Ancestral remains return to homeland of Sri Lankan tribespeople
An elder from an ancient Sri Lankan tribe has taken part in a ceremony to mark the return of human remains to his homeland.
Wanniya Uruwarige, chief of the jungle-dwelling Vedda people, attended the event in traditional Vedda dress, and received 9 human skulls – thought to be more than 200 years old – at a ceremony in the University of Edinburgh’s Playfair Library.
He attended the presentation in Vedda dress, consisting of a knee-length sarong and holding a traditional axe.
The ceremony is the culmination of a study by researchers at the Max Planck Institute for Science of Human History in Germany, and Anatomy at the University of Edinburgh, which confirmed the Vedda’s claim as some of Sri Lanka’s earliest inhabitants.
The dead are very important in Vedda society. Every year we hold a special ceremony to honour those who are no longer with us. Even though these remains have been in Edinburgh for many years, their spirits have remained with us in Sri Lanka. This reuniting of spirits and physical remains – for which I thank the University – is a very special moment for my people.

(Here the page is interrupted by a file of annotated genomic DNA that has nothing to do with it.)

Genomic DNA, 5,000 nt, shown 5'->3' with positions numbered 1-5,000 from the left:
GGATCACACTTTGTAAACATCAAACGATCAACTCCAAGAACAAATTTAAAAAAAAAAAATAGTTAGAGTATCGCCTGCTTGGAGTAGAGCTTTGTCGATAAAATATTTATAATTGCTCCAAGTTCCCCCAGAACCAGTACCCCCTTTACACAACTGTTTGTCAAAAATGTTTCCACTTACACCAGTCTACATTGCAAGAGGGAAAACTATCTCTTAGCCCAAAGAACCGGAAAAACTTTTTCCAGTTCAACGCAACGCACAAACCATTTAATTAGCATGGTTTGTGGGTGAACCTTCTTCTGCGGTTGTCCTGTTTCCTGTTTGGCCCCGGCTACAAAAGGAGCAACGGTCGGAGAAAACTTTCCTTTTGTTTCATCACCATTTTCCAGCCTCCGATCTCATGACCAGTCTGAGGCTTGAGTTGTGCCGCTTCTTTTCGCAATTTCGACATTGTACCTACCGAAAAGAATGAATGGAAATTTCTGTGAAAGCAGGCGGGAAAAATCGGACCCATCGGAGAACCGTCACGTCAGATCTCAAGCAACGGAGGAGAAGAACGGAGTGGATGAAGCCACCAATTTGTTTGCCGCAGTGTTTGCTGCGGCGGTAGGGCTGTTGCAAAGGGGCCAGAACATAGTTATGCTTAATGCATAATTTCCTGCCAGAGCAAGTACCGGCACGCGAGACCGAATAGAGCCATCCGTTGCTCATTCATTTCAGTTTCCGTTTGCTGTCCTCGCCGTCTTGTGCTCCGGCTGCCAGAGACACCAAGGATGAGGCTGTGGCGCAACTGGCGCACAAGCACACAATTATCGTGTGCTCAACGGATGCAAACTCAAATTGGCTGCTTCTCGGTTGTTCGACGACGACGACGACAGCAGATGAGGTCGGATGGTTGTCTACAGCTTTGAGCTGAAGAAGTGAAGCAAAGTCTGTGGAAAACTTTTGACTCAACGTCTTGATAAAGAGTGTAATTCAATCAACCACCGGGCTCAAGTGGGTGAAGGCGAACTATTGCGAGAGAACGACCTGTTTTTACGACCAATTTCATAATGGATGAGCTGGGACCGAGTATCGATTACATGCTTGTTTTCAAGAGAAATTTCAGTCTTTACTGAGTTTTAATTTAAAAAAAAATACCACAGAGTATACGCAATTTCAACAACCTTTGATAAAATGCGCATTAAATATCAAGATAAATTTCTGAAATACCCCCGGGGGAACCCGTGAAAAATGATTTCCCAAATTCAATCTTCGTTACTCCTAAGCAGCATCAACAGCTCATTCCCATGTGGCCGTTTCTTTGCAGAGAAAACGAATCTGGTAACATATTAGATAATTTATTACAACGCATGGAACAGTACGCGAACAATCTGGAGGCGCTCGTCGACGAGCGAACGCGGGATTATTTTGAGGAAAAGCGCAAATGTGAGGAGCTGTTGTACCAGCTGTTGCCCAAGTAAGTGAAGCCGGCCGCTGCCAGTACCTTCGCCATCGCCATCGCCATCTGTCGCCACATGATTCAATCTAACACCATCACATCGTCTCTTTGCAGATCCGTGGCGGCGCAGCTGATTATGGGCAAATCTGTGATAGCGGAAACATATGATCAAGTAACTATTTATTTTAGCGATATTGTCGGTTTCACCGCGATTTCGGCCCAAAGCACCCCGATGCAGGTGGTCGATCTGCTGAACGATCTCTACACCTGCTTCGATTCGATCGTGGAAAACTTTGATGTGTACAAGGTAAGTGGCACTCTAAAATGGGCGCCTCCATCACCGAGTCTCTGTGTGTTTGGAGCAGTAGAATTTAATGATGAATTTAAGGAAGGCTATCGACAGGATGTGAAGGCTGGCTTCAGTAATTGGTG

The skulls, which were acquired more than a hundred years ago and housed in the University’s anatomical collection – were used to show that the tribe previously lived as isolated tropical rainforest foragers.
Due to land loss and civil war, the Vedda have suffered major disruption to their way of life.
Researchers suggest that the traditional life of the group could become extinct within two generations.
The University of Edinburgh has a globally important anatomical remains collection consisting of 12,000 objects from 300 years of continuous teaching and research.
The collection at the University’s Anatomical Museum opened in 1884, and is freely available for the public to access. Anatomical remains are now utilised for research into the history of genetics, diets and the movement of people.
We are delighted to welcome the Vedda tribespeople to Edinburgh and mark the return of their ancestral remains. Our vast and diverse collection is often used in research breakthroughs and teaching. We are pleased to be able to return these culturally-important artefacts to help ensure the Vedda’s legacy endures for generations to come.